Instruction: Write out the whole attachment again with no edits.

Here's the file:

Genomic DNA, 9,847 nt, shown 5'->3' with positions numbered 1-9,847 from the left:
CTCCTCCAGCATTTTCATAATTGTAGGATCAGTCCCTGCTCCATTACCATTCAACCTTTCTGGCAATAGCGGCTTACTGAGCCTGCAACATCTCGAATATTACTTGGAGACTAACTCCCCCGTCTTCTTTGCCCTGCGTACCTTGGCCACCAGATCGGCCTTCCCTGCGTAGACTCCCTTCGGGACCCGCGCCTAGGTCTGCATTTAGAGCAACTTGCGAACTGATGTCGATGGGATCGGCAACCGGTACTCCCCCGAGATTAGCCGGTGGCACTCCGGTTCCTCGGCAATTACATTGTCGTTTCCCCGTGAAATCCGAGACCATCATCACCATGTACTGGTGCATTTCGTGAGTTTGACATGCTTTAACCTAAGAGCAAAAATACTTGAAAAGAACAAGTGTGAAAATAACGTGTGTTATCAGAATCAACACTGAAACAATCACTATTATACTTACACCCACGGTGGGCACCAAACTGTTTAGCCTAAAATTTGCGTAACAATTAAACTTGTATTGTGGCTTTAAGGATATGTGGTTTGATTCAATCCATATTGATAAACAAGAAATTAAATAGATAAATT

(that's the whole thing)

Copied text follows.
Genomic DNA, 9,847 nt, shown 5'->3' with positions numbered 1-9,847 from the left:
CTCCTCCAGCATTTTCATAATTGTAGGATCAGTCCCTGCTCCATTACCATTCAACCTTTCTGGCAATAGCGGCTTACTGAGCCTGCAACATCTCGAATATTACTTGGAGACTAACTCCCCCGTCTTCTTTGCCCTGCGTACCTTGGCCACCAGATCGGCCTTCCCTGCGTAGACTCCCTTCGGGACCCGCGCCTAGGTCTGCATTTAGAGCAACTTGCGAACTGATGTCGATGGGATCGGCAACCGGTACTCCCCCGAGATTAGCCGGTGGCACTCCGGTTCCTCGGCAATTACATTGTCGTTTCCCCGTGAAATCCGAGACCATCATCACCATGTACTGGTGCATTTCGTGAGTTTGACATGCTTTAACCTAAGAGCAAAAATACTTGAAAAGAACAAGTGTGAAAATAACGTGTGTTATCAGAATCAACACTGAAACAATCACTATTATACTTACACCCACGGTGGGCACCAAACTGTTTAGCCTAAAATTTGCGTAACAATTAAACTTGTATTGTGGCTTTAAGGATATGTGGTTTGATTCAATCCATATTGATAAACAAGAAATTAAATAGATAAATT